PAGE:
It was a large house with three floors and freshly painted pale blue shutters that had just been built for a family of 17.
But within a few hours of work by a pair of Israeli bulldozers, all that was left was a mountain of rubble and twisted metal.
Like more than half of the homes in Ad Deirat-Rifaiyya — a village of 1,800 residents on a windswept hillside in the southern West Bank — the house was built on land owned by the villagers but without Israel's approval.
Left without a roof over their heads and unwilling to try building again, the family moved away to rented accommodation in a nearby town.
It is a scenario that plays out hundreds of times a year across most of the West Bank, where Israel has made it all-but-impossible for Palestinians to obtain building permits.
The result is wide-scale "illegal" construction, which is then demolished by Israel in a policy that has drawn widespread condemnation.
The question of Israel's iron grip on all planning matters in what is known as "Area C" — which covers more than 60 percent of the occupied West Bank — is now being debated by the Israeli Supreme Court.
In a landmark appeal, Ad-Deirat village, Israeli NGO Rabbis for Human Rights and three other organizations are demanding the state end its discriminatory housing policies and return local planning rights to Palestinians.
Giving Palestinians control over their own planning would curb the need for illegal building, thereby halting house demolitions, say the petitioners, who have made their case before the Supreme Court and are now waiting for a final ruling.
The appeal also raises the question of forced displacement of local Palestinians as a result of planning failure and the practice of house demolitions — both of which are banned under international law.
"Planning is not seen as a right, it is seen as something… that the Israeli government can bestow or withdraw," says Arik Ascherman, president of Rabbis for Human Rights.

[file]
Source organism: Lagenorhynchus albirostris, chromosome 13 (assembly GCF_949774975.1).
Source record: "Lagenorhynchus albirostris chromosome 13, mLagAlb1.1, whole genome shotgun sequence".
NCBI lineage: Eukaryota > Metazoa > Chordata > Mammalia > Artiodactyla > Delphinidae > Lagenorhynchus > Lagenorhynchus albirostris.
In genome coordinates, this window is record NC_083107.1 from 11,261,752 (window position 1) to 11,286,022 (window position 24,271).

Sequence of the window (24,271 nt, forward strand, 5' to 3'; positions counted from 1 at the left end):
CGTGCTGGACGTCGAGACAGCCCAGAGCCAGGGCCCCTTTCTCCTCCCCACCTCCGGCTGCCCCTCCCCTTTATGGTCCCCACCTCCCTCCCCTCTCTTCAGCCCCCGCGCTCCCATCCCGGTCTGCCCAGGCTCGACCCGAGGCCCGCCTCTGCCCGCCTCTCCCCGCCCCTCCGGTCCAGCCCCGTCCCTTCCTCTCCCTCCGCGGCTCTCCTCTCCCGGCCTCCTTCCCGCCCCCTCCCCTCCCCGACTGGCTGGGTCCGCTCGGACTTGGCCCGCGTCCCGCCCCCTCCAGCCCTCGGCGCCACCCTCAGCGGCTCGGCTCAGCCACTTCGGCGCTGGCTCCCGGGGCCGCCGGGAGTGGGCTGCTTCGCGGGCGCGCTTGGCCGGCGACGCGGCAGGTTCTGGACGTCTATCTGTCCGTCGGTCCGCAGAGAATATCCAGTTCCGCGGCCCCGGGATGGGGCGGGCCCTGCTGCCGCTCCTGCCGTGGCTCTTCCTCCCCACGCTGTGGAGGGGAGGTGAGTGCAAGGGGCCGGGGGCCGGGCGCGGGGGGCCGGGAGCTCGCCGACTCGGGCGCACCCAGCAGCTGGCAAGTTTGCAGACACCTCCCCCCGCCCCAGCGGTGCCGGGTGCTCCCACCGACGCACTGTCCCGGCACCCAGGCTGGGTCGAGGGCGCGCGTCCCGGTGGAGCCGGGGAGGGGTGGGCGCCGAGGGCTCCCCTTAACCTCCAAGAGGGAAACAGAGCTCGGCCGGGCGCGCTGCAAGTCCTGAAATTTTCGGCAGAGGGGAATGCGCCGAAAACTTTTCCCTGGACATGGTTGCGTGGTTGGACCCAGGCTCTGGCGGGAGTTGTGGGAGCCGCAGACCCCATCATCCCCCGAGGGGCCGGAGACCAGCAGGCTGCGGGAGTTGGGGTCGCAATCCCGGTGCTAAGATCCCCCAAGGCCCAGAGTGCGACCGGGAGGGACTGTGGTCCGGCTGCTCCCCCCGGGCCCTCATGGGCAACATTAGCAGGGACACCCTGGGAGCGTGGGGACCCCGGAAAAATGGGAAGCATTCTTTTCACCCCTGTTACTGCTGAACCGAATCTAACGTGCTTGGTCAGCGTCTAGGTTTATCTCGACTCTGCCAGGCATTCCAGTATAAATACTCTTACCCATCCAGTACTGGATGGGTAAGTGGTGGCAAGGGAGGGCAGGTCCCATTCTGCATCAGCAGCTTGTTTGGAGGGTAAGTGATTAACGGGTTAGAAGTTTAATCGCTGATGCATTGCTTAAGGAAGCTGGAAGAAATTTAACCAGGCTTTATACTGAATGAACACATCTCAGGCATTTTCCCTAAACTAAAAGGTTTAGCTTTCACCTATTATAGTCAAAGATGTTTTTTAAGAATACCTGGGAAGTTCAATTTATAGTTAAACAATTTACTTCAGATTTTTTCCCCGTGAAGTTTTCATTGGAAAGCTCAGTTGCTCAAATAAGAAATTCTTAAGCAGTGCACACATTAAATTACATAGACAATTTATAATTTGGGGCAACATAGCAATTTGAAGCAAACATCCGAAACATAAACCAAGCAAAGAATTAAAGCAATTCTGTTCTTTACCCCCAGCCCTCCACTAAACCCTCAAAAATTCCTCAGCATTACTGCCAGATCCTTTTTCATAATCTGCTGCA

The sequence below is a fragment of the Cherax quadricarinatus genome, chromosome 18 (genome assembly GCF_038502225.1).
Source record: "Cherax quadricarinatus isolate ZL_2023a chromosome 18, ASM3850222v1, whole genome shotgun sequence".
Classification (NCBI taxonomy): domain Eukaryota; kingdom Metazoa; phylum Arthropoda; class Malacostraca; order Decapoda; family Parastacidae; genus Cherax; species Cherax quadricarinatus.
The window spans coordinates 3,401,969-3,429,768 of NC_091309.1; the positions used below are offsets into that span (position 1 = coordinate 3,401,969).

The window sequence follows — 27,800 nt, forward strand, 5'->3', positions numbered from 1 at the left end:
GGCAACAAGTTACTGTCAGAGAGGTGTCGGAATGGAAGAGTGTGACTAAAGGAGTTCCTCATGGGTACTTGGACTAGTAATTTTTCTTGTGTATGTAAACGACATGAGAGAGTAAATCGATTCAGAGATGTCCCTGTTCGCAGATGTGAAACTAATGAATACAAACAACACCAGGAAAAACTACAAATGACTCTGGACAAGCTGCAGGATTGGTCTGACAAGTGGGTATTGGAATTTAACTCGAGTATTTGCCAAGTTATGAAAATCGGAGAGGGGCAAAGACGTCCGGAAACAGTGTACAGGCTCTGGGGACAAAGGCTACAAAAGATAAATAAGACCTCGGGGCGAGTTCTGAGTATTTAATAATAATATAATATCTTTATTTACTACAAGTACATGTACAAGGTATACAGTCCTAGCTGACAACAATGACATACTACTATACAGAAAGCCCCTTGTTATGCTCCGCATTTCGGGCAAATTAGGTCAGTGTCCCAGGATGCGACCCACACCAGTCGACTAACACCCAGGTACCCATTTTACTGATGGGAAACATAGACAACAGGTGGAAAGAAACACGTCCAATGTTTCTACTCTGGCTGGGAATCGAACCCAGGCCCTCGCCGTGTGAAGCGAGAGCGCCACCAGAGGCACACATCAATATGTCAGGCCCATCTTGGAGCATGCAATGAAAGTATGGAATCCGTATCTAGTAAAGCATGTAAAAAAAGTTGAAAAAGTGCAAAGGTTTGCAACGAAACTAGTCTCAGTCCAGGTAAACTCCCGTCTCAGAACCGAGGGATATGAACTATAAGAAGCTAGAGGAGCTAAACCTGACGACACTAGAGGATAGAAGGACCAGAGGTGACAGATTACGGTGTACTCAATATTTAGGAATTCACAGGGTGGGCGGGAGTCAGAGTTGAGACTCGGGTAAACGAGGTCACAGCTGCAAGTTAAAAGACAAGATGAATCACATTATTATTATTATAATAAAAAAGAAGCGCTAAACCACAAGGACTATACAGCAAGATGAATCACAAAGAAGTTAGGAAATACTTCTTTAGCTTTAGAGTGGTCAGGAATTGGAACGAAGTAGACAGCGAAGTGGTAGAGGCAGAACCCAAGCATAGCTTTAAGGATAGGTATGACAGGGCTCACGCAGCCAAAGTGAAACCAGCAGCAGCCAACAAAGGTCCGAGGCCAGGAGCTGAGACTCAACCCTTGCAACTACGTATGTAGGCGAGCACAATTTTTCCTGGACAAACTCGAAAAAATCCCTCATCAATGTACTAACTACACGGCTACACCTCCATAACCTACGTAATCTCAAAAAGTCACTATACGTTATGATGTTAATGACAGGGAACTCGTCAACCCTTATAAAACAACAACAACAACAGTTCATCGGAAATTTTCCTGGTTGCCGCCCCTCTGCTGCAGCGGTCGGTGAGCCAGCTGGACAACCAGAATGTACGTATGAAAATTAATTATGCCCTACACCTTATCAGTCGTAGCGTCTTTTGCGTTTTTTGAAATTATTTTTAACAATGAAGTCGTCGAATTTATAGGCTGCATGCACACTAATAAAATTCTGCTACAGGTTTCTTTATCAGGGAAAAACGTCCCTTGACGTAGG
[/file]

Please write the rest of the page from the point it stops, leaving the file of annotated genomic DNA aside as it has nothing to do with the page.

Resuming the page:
UN figures show there are 298,000 Palestinians living in Area C alongside 341,000 Israelis in 135 settlements and another 100 or so outposts.
Area C covers 360,000 hectares (890,000 acres) but less than one percent of it is designated for Palestinian development, compared to 70 percent for settlements, the UN says.
Until the 1967 Six Day War, the Palestinians had their own planning committees, but these were disbanded by military order in 1971, while special bodies were set up for settlements.
The result is a two-tier system — a civil and consultative planning system for settlers and a military system without representation for Palestinians.
"The result is an ongoing and deepening planning failure and the massive destruction of Palestinian homes in Area C," urban planning expert Professor Ghassan Khamaiseh wrote in an affidavit to the court.
Last year Israel demolished 601 Palestinian-owned structures, displacing 1,215 people.
The UN said it was the highest annual number of people affected by the policy since it began keeping records in 2008.
In the same period only one Palestinian request for a building permit was granted, Israeli rights group Bimkom says.
"The only thing that can happen right now that can really change the situation is to return planning authority to Palestinian hands," Ascherman says.
'A psychological war'
In Ad-Deirat, where most houses lack a permit, the threat of demolition hangs over everyone.
"It is a very hard feeling because every day, you see jeeps passing, you think they're coming to demolish your house," says Mohammed al-Umur, a 59-year-old farmer who has four wives and 30 children.
"This is both a psychological and a financial war with no limit. The feeling is indescribable," says Umur, who has ploughed all his income and that of his sons into defending and then rebuilding four family homes that were razed.
"Everyone living here who is over 45 has had at least one house demolished — some of them have been through it two, three or four times," says Mohammed al-Adra, a taxi driver with 25 children.
"The aim of this is to make us leave," he says.
The defense ministry's Coordinator of Government Affairs in the Palestinian Territories confirms that planning policy is subject to political approval.
"The Civil Administration's planning committee examines and promotes construction plans equitably, dependant on the fact that these plans meet the relevant planning criteria and their promotion is approved by the political echelon," it said in a statement, without giving further detail.
Planning is meant to be a purely civilian issue but in the context of the Israeli-Palestinian conflict it has been politicized, Ascherman says.
"Israel's greatest desire is to claim as much of Area C as possible so there's a great interest in keeping it as clear as possible of Palestinians."